After four years of on-off
merger negotiations, First Bank of Nigeria is back in talks with
Ecobank Transnational, the pan-African banking group headquartered
in the West African state of Togo. If a deal is finally
consummated, it would create one of sub-Saharan Africa’s biggest
lenders, reports Douglas

Four years after Nigeria’s largest bank by
market cap, First Bank, and Togo-headquartered pan-African lender
Ecobank first discussed getting together, merger talks have again
been revived, heralding a possible fresh wave of consolidation
within Nigeria’s banking sector.

Both banks remain tight-lipped on any deal,
stressing that at the moment, only talks have taken place.

“Both institutions continue to talk. We have
been talking for the past four years but there is no decision yet,”
Ecobank spokesman Richard Uku told RBI.

Previous attempts to agree terms of a deal
foundered because shareholders were unable to agree on a valuation.
Ecobank’s triple listing in Nigeria, Ivory Coast and Ghana (though
not in Togo), and the resultant regulatory hurdles which would have
to be cleared, mean that any merger agreement this time around will
be far from straightforward.

Founded only 24 years ago, Ecobank has grown
very rapidly. It now has a branch network of over 600 branches
across 26 countries, with staff numbers topping 10,000. First Bank
has a network of more than 400 branches in Nigeria, Africa’s most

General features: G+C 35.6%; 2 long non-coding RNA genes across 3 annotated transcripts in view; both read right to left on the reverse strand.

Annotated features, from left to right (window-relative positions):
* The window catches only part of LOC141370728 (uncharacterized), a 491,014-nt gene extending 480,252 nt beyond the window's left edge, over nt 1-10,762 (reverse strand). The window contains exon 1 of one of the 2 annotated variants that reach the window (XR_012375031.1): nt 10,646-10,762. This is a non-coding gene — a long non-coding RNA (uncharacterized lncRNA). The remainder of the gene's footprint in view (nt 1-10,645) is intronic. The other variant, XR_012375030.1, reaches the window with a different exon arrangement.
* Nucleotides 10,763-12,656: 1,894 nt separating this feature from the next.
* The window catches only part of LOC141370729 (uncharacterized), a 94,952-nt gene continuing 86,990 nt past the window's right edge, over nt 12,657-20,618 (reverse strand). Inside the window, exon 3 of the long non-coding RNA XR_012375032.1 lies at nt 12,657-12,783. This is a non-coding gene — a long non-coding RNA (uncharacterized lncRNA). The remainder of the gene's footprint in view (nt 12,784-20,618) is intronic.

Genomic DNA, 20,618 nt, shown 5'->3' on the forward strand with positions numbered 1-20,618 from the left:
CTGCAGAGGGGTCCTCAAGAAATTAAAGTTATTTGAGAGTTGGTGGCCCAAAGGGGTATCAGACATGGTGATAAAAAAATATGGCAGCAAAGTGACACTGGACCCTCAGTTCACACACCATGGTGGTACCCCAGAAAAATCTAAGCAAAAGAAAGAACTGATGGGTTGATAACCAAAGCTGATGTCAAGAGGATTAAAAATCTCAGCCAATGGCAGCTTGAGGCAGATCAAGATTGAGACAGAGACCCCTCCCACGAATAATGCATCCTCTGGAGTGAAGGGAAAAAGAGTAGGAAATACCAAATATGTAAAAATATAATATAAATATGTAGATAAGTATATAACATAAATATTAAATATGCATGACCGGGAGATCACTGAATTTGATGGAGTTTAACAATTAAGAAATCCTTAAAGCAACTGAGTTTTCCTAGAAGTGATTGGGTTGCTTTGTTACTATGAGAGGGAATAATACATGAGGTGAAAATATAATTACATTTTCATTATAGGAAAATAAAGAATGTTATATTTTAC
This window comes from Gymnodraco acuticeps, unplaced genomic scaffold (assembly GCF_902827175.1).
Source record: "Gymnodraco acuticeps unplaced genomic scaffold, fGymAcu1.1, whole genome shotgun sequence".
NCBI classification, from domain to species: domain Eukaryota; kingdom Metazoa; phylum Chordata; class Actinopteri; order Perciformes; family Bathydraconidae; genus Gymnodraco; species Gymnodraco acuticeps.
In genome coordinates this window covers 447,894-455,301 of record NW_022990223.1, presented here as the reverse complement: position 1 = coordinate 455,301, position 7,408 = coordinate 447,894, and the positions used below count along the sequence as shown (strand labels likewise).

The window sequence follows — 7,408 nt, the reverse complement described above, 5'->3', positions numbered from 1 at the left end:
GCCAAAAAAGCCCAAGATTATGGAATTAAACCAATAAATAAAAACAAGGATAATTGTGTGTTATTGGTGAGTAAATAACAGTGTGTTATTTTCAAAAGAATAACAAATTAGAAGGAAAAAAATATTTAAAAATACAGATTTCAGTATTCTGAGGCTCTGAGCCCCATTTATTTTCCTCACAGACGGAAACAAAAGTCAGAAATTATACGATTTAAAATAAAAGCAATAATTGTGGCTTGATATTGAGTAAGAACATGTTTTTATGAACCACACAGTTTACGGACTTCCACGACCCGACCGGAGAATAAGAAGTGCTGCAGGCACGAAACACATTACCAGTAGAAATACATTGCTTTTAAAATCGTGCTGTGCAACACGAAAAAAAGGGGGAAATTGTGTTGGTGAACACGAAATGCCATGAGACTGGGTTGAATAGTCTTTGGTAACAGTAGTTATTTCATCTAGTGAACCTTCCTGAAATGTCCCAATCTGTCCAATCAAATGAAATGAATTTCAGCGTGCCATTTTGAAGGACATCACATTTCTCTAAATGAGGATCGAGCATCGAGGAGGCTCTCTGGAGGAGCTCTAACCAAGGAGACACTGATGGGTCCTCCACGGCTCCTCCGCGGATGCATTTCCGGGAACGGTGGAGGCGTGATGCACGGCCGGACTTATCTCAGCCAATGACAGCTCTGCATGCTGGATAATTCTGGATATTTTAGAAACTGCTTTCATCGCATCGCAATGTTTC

populous nation.

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First Bank has for many years been among
Nigeria’s most profitable banks but it has been hit by increased
competition from rivals, in particular Zenith and Guaranty Trust,
and a souring Nigerian economy. In the past year, its share price
has fallen by 60 percent while its dividend yield at 6 percent is
among the lowest in the sector and half the sector average.


First Bank of Nigeria – key
indicators, 2008




Y-o-y % change

Net interest income (NGNbn)




Commission and other income (NGNbn)




Profit before tax (NGNbn)




Profit after tax (NGNbn)




Loans and advances (NGNbn)




Deposits and current accounts (NGNbn)




Total assets (NGNtrn)




Source: First Bank

Ambitions to grow in Nigeria

As recently as last December, Ecobank demonstrated its
pan-African ambitions by forming an alliance with South Africa’s
Nedbank to co-operate across 30 African countries (see RBI
). But it has, more specifically, made no secret of its
ambitions to grow its Nigerian presence.

In its 2008 report, the bank’s chairman, Mande
Sidibe, wrote: “In Nigeria, we continued our strategy to build
scale by acquiring one additional failed bank during the year. We
have significantly improved our market position and our performance
in this important market.

“We remain open to opportunities for combining
with other banks.”

For 2007, the most recent year for which
full-year results are available, Ecobank reported its best set of
results in the country, with profit before tax growing 98 percent
to $79.9 million, while assets grew 183 percent to $2.8

In an attempt to fund further rapid expansion
across Africa, Ecobank launched an innovative rights issue in late
2008, which it described as the biggest cross-border share issue on
the continent. It announced at the end of February it had raised
$551 million, far short of an initial target of $2.5 billion.

Despite the capital shortfall, Uku hailed the